Florida is home to two unique and endangered mammal species, the Florida panther and the tiny Key deer, both of which have come quite close to extinction in recent decades. Preservation efforts have been effective in keeping the species around, but the drastically limited numbers of both animals means that there’s still quite a bit of work to be done. Somewhat more common in Florida are bobcats, which are smaller than panthers and can be seen in the hardwood swamps and hammocks that are so prevalent throughout the state. The two mammals you’re almost certain to see while in Florida are armadillos and opossums; unfortunately, you’ll likely only see these nocturnal creatures in a postmortem state on the side of the road.
With the majority of the state nestled against either the Atlantic Ocean or the Gulf of Mexico, it’s none too surprising that Florida is a great place for spotting sea creatures. Pods of bottlenose dolphins are easy to spot from shore, and further out to sea it’s possible to see pilot whales. Offshore snorkelers find an abundance of coral reefs and the attendant schools of colorful tropical fish that live in and around them. Most iconic of all of Florida’s water creatures is the West Indian manatee.
These gentle “sea cows” feast on the mangrove leaves, algae, and turtle grass that are common throughout Florida’s waterways, and the state’s warm waters are the manatees’ preferred place for wintering and mating. Crystal River, on Florida’s Gulf coast, is a fantastic place to see manatees in the winter, as it has one of the greatest concentrations of the creatures. The rivers of South Florida are also home to a large number of manatees.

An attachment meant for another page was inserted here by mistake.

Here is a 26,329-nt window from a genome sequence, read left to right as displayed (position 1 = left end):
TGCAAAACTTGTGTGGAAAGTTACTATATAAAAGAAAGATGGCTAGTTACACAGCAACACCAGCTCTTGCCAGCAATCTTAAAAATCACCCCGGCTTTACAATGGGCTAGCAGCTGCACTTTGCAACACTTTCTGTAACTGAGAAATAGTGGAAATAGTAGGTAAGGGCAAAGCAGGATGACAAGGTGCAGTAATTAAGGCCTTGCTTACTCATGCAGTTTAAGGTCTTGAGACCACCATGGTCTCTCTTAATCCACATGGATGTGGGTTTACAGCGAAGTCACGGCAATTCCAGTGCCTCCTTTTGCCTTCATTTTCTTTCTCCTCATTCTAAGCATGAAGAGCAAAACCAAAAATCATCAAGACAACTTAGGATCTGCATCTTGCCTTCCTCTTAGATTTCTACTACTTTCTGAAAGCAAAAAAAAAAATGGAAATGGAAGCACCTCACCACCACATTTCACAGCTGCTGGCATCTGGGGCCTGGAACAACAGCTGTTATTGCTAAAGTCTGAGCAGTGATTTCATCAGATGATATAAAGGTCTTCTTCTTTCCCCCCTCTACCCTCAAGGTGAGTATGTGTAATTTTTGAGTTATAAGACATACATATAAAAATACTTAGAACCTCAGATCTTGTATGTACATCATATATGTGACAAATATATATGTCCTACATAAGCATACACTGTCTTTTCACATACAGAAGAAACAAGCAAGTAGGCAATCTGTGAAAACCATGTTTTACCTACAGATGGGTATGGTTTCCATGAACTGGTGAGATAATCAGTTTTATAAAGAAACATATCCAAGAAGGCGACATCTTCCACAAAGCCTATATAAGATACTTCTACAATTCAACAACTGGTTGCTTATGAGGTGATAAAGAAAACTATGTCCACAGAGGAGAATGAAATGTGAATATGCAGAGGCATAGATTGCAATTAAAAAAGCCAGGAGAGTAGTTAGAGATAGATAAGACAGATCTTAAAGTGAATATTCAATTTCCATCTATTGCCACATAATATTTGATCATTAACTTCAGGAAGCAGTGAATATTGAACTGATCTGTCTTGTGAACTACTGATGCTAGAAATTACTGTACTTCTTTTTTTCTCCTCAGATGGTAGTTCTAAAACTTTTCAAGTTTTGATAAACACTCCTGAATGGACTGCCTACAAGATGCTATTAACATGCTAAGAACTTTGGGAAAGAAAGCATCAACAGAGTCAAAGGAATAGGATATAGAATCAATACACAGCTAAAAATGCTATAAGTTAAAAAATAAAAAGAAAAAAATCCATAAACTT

Florida is one of the best places in the United States for bird-watching. In addition to numerous native species—kites, osprey, spoonbill herons, scrub jays, and even bald eagles call Florida home throughout the year—the original snowbirds were the scores of northern species who make their winter homes here. Any of the dozens of nature preserves are ideal for bird-watching in the winter, but perhaps the best year-round spot is the J. N. “Ding” Darling Wildlife Refuge on Sanibel Island.
Insects and Arachnids
In 1845, the Central Florida region saw one of its first big PR moves when its largest county was renamed Orange County after the sweet citrus that was becoming so popular in the United States. The county’s previous name? Mosquito County. While certainly not as endearing, the name was certainly accurate, as Central Florida—especially toward eastern Orange County—is dense with the blood-sucking bugs, particularly during the summer. Coastal breezes make mosquitoes less of a problem in many parts of the state, but there are few areas of inland Florida where you won’t find one feasting on your platelets.
Insects are prevalent throughout the warm and muggy state, and besides pesky skeeters and the painful bites of fire ants, there are also beautiful butterflies, especially in South Florida and the Keys, and elegant buzzing dragonflies.
Reptiles and Amphibians
Florida’s most famous reptile is the alligator. If there’s a body of water, it’s likely home to at least one gator. The Everglades are thick with them, but even lakeside residences in urban Orlando and Tampa have been the sites of alligator encounters. These animals are incredibly dangerous, so you should use all due caution in or near any freshwater area in Florida. Venomous snakes are also common throughout the state, including native species like the diamondback rattler and foreign breeds that have been “liberated” into the swamps and forests. These dangerous species are far outnumbered by the ranks of nonvenomous snakes, though, and king snakes and black snakes are quite prevalent.
The most common reptiles in Florida are lizards and geckos, which can be seen skittering about during the day, sunning themselves and chasing down food. They seldom grow to any great size, and most are less than six inches long. Salamanders are also bountiful, especially in South Florida.
© Jason Ferguson from Moon Florida, 1st Edition